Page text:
hort.net Seasonal photo, (c) 2006 Christopher P. Lindsey, All Rights Reserved: do not copy
articles | gallery of plants | blog | tech blog | plant profiles | patents | mailing lists | top stories | links | shorturl service | tom clothier's archive0
Gallery of Plants
Tech Blog
Plant Profiles
Mailing Lists
    Search ALL lists
    Search help
    Subscription info
Top Stories
sHORTurl service
Tom Clothier's Archive
 Top Stories
New Trillium species discovered

Disease could hit Britain's trees hard

Ten of the best snowdrop cultivars

Plant protein database helps identify plant gene functions

Dendroclimatologists record history through trees

Potato beetle could be thwarted through gene manipulation

Hawaii expands coffee farm quarantine

Study explains flower petal loss

RSS story archive

Re: louisiana iris

From: Gerry Snyder <gcsnyd@loop.com>

Dennis Kramb wrote:
> ....  I tried keeping some Louisiana Irises in containers
> (above ground) during this past winter.  75% of them died.  And only 50% of
> the survivors bloomed.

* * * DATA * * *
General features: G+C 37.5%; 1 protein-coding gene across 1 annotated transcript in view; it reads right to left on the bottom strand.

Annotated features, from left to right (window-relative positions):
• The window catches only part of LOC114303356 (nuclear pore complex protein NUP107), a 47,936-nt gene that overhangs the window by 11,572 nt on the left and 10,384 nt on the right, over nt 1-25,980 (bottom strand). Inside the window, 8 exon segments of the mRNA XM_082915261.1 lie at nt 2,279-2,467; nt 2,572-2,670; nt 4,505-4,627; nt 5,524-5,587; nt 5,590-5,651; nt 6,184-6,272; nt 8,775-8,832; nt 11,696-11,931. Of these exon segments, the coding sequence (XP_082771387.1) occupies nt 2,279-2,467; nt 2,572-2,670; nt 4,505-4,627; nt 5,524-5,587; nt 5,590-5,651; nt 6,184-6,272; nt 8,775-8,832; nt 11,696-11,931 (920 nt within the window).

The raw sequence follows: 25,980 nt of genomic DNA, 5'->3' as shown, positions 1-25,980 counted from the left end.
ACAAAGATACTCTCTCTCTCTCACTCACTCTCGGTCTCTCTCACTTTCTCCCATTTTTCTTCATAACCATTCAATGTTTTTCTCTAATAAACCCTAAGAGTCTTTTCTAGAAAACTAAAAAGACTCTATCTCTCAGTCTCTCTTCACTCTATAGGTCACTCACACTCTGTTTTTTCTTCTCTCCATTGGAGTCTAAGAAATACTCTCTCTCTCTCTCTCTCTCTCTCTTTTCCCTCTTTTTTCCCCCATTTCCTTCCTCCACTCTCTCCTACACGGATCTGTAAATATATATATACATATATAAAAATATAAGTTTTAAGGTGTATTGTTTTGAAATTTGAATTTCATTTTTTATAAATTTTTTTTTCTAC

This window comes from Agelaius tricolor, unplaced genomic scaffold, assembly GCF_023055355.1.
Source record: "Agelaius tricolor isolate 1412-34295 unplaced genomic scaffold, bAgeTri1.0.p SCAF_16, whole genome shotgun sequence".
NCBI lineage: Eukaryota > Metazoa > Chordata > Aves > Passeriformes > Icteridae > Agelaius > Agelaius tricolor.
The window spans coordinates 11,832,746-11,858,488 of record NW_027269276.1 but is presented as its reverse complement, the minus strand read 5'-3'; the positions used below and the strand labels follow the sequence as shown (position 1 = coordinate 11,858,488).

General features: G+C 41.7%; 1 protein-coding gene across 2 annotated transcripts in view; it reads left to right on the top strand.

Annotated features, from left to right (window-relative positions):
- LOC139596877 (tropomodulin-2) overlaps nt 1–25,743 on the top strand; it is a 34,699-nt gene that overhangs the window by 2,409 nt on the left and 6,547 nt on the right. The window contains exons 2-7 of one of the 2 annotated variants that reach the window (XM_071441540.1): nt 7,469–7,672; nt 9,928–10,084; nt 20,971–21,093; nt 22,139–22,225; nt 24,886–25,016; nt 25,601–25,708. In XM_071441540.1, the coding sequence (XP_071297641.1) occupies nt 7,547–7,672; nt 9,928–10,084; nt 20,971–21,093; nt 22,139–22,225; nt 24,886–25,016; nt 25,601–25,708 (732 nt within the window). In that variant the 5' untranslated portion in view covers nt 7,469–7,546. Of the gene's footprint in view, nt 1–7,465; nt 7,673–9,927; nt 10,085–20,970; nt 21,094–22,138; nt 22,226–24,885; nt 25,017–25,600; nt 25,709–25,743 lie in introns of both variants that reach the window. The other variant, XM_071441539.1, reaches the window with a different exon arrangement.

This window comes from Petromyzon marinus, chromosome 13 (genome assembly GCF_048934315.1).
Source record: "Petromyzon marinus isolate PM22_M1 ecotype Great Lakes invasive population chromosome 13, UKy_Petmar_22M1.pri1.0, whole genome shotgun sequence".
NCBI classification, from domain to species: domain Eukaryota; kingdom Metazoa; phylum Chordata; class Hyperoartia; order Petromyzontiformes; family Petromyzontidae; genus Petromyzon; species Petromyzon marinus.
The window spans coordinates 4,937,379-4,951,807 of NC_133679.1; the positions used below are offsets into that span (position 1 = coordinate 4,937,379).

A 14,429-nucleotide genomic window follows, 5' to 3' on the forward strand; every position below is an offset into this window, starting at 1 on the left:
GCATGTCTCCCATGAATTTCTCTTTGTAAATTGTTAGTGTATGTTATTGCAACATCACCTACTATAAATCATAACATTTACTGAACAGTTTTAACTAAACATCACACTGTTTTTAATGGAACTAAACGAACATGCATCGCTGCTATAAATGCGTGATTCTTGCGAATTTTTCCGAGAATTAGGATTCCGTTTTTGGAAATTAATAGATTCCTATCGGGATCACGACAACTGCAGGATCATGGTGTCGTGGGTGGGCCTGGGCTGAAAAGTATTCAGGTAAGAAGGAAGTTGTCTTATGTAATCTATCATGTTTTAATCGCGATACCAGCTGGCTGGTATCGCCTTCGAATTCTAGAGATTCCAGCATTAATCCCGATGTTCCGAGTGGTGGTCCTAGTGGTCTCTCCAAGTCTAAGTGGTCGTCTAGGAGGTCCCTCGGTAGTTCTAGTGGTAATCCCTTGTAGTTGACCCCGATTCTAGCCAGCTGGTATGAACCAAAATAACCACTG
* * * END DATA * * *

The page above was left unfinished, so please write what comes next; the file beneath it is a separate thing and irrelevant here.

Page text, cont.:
> .... but I think my "container
> experiment" pretty much demonstrates that most Louisianas can't tolerate
> their roots/rhizomes getting as cold as 10 degrees F during winter.

Is it possible that the potted iris went through a lot more freeze-thaw
cycles than those in the ground? Like daily for a while or two?

Very low temperatures tend to be MUCH less harmful to irises than
freeze-thaw. I would tend to think that just about everything in an iris
would be frozen at 20 deg F, although salty enough water can remain
liquid down to 0.

Of course, that's all academic here in sunny Los Angeles.

Gerry, in the process of turning a jungle of weeds into a mere

--------------------------- ONElist Sponsor ----------------------------

ONElist now has T-SHIRTS!
For details and to order, go to:


 © 1995-2017 Mallorn Computing, Inc.All Rights Reserved.
Our Privacy Statement
Other Mailing lists | Author Index | Date Index | Subject Index | Thread Index